And this likely happened at least twice, while there were 300 MAXs in service. If there were 3,000 MAXs in service, MCAS misfires would presumably be happening 3x a month worldwide - each misfire requiring a proper pilot reaction. How can you defend Boeing in that case?
There are plenty of people (on this site and on reddit) who jump on to criticize airbus for the way it puts the aircraft's computer systems ahead of the pilots and claim that the 737's flight controls are preferable to pilots because the pilots have full control. I don't want to spark any airbus vs boeing debate, but I want to point out these accidents seem to discredit that line of thinking.
In the Lion Air accident, a malfunctioning sensor caused this system to react incorrectly, surprising the pilots.
Let’s also remember that a malfunctioning sensor was a contributing factor in the crash of Air France 447... a problem which was exacerbated by human interface choices in Airbus’s fly by wire system. In particular, stick input is not physically synchronized and conflicting inputs were averaged; neither of which is true on a Boeing aircraft. Even on a 787 the yokes move together.
Human factors matter a lot if the computers hand control back to the humans unexpectedly. That can happen even in fly by wire systems on Airbus.
Edit: fixed 737 reference up top
On the Max 8 a bad sensor is causing an automated system to misbehave, and may have resulted in crashes.
On AF447 ice blocking the pitot-static system caused automated systems to go offline (enter Alternative Law), and loss of situational awareness caused the pilots to crash their aircraft under manual control.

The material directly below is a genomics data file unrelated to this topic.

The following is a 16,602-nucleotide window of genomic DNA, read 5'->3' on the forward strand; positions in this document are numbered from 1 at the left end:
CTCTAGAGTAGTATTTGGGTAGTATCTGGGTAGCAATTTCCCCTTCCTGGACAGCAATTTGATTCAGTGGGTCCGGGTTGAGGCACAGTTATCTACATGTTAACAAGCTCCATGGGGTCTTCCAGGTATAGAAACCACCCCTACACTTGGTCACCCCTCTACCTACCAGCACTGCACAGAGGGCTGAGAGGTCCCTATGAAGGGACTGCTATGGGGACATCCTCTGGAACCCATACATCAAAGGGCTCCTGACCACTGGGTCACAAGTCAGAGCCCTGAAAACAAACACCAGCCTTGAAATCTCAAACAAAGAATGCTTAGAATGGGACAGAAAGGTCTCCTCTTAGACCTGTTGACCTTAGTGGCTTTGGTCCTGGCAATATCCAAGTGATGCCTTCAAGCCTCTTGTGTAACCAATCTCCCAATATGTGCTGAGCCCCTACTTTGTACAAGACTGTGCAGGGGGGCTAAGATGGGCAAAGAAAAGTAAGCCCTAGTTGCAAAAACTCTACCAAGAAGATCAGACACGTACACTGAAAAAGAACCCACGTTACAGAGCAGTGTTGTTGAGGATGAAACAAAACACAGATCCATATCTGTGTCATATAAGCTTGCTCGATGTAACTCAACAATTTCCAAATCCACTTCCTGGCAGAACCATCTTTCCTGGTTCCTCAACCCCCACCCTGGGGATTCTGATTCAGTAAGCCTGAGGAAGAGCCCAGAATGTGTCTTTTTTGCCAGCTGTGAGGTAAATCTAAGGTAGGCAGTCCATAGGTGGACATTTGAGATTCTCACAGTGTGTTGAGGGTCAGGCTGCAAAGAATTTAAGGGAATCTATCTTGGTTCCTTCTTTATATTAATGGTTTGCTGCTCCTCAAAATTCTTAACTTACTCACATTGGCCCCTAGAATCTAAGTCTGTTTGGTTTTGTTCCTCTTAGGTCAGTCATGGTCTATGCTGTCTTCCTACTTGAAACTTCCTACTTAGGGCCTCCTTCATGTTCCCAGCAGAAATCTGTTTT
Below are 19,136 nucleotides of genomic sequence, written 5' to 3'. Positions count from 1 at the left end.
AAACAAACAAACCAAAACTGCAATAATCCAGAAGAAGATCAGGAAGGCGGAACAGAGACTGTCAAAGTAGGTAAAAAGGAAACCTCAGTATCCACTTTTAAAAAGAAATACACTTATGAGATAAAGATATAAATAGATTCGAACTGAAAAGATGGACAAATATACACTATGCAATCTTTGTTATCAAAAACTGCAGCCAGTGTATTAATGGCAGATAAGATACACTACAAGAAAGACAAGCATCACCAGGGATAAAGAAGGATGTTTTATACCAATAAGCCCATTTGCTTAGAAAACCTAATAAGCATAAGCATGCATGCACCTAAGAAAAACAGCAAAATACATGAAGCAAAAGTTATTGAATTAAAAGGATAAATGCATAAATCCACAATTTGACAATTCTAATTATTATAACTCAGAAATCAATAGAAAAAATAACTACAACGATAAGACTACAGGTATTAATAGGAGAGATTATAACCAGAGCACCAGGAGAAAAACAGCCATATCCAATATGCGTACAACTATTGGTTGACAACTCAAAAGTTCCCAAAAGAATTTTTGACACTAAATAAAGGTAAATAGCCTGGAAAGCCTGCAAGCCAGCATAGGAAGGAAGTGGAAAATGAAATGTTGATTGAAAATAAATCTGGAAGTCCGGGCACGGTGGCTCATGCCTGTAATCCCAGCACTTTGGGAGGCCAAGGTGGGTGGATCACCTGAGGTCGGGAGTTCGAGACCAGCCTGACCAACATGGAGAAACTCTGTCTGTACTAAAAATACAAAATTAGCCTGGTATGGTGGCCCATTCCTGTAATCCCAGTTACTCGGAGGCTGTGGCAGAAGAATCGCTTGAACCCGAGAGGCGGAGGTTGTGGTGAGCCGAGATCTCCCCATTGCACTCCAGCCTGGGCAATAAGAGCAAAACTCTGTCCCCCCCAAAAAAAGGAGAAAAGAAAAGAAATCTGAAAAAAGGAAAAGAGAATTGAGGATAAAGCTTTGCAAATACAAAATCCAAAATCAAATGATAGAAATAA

If you read the final report you'll see that pilot error and loss of basic airman-ship caused the accident. There's always improvements to the airframe to mitigate the human component, but acting like these two are somehow different sides of the same coin is disingenuous.
I'm not actually sure why you brought it up. Comes across as "look they're both just as bad" while ignoring key details about AF447.
From your link. In my mind that is the critical piece. The pilot did the right thing, pushed the nose down, heard the stall warning again, and did the wrong thing, pulled the nose up, because that made the stall warning go away. Having been in a plane upside down at night pointed toward the ground I can imagine the stress on the crew. It’s easy to say dump the nose when the stall warning goes off, but what if they had been upside down, then he would have been doing the right thing by listening to the warning. The fact the stall warning cut off was the final critical link in the accident, not pilot error.
After Boeing has made MCAS triply-redundant (or whatever else they have to do to get these airplanes flying again), questions will remain about why nominally well-trained people sometimes perform disastrously below expectations when faced with something unusual, and what can be done about it. Is it possible, for example, that highly-prescribed training adversely affects flexibility and resilience in problem-solving?